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prisons, which had been with difficulty defended on the CHAP. preceding day, broke open the doors, burst through the barriers, and, amidst frightful yells on both sides, liberated

1820, eight hundred galley-slaves, who instantly joined their ranks. Encouraged by this great reinforcement, they proceeded, amidst revolutionary cries and shouts of triumph, to assail the troops which were concentrated on the Piazza del Castello, to the number of seventeen hundred. Assailed on all sides by a highly excited multitude twenty thousand strong, armed with the weapons they had won on the preceding day, and led on by a fanatic monk named Vagleia, the troops were soon broken, and immediately a frightful massacre ensued. Prince Catolica, who had, in the first instance, declared in favour of the cause of independence, but subsequently united with the troops to coerce the excesses of the people, was inhumanly massacred, his head put on a pike in the centre of the city, and his four quarters exposed in four of its principal streets. Prince Aci and Colonel Sanzas, who had resisted the seizure of the artillery in the forts, shared the same fate; and General Naselli, who was besieged in the governor's palace, with great difficulty made bis escape by a back way with a hundred soldiers, and, reaching the harbour, set sail in the utmost consternation for Naples. Nearly the whole remainder of the troops, fifteen hundred in number, were put to death; the whole Neapolitans in Palermo, to the number of six thousand, were thrown into prison ; a new junta, com-, posed of the most ardent revolutionists, was appointed by iii. 500,501;

Ann. Reg. the populace ; and during the remainder of the day and 1820, 248;

Colletta, ií. following night the town was abandoned to pillage, and 378, 379.". all the horrors of a fortress taken by assault. The first care of the new junta, as is generally the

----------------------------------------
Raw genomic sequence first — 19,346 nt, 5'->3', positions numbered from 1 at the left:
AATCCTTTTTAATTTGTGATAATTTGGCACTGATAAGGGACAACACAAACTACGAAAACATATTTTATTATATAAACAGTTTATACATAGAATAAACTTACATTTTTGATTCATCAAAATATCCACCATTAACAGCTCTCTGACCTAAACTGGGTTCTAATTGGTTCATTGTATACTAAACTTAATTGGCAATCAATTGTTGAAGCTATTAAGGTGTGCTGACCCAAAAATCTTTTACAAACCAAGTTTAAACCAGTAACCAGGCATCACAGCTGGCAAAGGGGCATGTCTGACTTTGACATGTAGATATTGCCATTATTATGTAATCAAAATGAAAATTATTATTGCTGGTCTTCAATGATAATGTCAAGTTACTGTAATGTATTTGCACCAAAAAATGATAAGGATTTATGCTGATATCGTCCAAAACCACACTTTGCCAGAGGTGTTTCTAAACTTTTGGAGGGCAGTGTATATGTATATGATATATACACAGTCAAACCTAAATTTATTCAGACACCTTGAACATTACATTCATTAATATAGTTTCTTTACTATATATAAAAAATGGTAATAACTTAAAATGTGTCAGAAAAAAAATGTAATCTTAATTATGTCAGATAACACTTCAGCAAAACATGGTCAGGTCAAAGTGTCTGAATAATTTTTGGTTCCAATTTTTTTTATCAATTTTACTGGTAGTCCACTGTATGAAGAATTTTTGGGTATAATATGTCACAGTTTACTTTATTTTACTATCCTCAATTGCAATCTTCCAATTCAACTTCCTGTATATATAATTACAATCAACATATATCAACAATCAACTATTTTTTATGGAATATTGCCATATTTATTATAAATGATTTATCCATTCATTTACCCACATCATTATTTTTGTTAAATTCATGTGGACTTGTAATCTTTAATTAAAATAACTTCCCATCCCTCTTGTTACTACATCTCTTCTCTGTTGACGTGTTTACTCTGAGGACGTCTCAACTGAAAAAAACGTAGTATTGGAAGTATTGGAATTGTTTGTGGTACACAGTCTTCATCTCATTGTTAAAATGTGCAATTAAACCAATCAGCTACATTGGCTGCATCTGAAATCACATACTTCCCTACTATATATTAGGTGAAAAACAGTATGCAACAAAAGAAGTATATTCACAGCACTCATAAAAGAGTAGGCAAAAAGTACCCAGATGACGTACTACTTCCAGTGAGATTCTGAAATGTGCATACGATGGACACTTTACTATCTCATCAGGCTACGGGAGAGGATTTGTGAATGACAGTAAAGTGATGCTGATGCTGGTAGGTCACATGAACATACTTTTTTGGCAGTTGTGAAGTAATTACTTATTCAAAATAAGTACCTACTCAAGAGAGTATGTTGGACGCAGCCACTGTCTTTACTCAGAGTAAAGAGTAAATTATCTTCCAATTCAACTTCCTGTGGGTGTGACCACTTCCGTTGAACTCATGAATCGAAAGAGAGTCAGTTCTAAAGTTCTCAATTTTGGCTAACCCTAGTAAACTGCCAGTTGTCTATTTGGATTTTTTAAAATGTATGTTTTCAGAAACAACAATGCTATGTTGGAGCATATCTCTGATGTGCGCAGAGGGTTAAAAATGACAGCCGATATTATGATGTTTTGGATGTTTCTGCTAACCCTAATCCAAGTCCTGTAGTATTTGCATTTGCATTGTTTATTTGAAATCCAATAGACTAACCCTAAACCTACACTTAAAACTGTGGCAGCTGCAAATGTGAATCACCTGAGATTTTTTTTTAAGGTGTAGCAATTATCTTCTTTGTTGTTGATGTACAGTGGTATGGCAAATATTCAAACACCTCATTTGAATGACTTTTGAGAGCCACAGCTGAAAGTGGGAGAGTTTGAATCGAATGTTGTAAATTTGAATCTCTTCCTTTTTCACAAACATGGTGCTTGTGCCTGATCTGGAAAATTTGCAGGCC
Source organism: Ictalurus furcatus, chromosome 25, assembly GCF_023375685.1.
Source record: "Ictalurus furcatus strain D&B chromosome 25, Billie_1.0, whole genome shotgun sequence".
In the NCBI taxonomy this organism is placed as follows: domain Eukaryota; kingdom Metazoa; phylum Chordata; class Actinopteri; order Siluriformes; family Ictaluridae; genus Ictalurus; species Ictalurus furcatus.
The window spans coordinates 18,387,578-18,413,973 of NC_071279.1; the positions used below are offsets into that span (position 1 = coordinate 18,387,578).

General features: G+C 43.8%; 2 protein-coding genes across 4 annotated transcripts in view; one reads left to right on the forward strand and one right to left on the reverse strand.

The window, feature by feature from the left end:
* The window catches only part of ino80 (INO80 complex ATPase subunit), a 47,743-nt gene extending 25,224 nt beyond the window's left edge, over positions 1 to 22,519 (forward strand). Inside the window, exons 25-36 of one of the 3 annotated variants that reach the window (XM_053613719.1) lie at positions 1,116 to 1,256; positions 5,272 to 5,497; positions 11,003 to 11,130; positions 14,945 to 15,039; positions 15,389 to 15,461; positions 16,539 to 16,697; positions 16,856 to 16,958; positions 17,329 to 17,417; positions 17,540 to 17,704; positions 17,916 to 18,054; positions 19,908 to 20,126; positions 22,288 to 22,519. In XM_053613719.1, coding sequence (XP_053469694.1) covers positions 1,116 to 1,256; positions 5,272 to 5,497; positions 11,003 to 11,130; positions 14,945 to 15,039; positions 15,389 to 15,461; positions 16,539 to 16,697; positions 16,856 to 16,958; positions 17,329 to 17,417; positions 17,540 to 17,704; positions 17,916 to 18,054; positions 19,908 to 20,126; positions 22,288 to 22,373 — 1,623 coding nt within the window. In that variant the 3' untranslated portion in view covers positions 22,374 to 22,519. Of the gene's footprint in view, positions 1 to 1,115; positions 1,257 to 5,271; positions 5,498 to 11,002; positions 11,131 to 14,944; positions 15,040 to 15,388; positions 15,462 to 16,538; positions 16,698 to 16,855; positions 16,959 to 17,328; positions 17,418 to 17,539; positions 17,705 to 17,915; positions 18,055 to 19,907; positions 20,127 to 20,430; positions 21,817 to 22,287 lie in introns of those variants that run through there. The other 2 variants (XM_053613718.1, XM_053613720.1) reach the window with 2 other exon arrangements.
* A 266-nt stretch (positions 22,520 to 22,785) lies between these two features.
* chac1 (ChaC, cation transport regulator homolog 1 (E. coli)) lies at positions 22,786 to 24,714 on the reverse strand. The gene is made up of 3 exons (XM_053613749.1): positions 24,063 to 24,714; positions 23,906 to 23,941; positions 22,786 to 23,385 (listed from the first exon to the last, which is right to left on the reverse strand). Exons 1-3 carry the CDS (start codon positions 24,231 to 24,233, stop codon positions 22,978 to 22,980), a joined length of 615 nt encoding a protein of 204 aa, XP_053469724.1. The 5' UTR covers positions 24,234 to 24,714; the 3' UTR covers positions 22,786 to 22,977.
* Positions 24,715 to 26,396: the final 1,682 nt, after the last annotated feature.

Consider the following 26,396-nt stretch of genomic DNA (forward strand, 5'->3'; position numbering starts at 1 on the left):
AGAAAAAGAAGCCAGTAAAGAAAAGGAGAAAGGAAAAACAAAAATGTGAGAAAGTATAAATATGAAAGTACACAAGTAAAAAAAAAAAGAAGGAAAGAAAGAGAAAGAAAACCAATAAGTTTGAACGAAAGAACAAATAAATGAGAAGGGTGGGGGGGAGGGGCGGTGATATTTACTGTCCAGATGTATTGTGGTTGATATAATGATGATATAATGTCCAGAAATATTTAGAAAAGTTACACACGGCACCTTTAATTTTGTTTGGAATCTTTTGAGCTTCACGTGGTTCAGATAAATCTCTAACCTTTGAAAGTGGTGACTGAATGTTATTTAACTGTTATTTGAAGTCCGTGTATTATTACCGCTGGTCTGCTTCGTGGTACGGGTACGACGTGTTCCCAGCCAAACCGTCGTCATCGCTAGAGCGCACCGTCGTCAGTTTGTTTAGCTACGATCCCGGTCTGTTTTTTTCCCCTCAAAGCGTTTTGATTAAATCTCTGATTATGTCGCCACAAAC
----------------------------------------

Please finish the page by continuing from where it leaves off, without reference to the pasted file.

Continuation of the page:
112. case in such instances, after the victory has been gained, First mea

sures of the was to coerce the excesses of the unruly allies by whom se it had been achieved. The galley-slaves were with some difficulty persuaded to give up their arms, a general

Ann. Hist. VII.


CHAP. amnesty for all offences was proclaimed, and they all - received a free pardon upon condition of leaving the

city; the whole murders and robberies of the preceding day were hushed up, and their perpetrators declared to have deserved well of their country ; the most prominent of them received golden medals; the monk Vagleia was declared a colonel in the national army, and the Piazza del Castello, where the troops had been massacred, was directed to be called “Piazza della Vittoria.” More efficient means were taken to assert the national independence, and restore the order which had been so fearfully disturbed. A national guard was established, and soon acquired in

Palermo a tolerable degree of efficiency; circulars were De sent to the other towns in the island, inviting them to 1 Ann. Reg. 1820, 241; join the patriots in its capital, and a deputation of eight Ann. Hist. iii, 501; . persons was sent to Naples to arrange the terms of an acColletta, ii. 379, 380.". commodation, on the footing of the political independence

of Sicily.1

But the republicans of Naples were by no means Failure of inclined to these sentiments; and the revolutionists of

a- Sicily soon found, as those of Ireland had done in the Naples.

days of Cromwell, that whatever changes the elevation of the people to power may produce in the measures of government, it makes none in the ambition by which it is animated, and that a democratic rule is even more hard to shake off than a monarchical. So far from being inclined to agree to a separation of the two governments, the popular leaders at Naples were determined to uphold the union, and animated with the most intense desire to take vengeance on the Sicilians for the frightful atrocities with which the revolution had commenced. When the deputation from Sicily approached, it was only allowed to come to Procida, an island in the Bay of Naples; and the first question asked, was whether they recognised King Ferdinand, which having been answered in the affirmative, the negotiation commenced ; but it soon broke off upon discovering that the sine quâ

tions with

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Colletta, un arquico ii. 384,385;

non of the Sicilian deputies was a separate parliament CHAP. and constitution for themselves. “Repeal of the Union", was their watchword, which was answered in equally loud terms from the Parthenopeian shores, “ Unity and Indivisibility of the Constitution.” So far from acquies-Colletta, cing in the demand for a separation, the Neapolitan gov- Ann. Hist.

iii.501,503; ernment made the most vigorous preparations for assert- Ann. Reg.

1820, 241, ing their supremacy by force, and reducing the sanguinary 242. and rebellious Sicilians to entire subjection.1 In the beginning of September, General Floridan Pepe,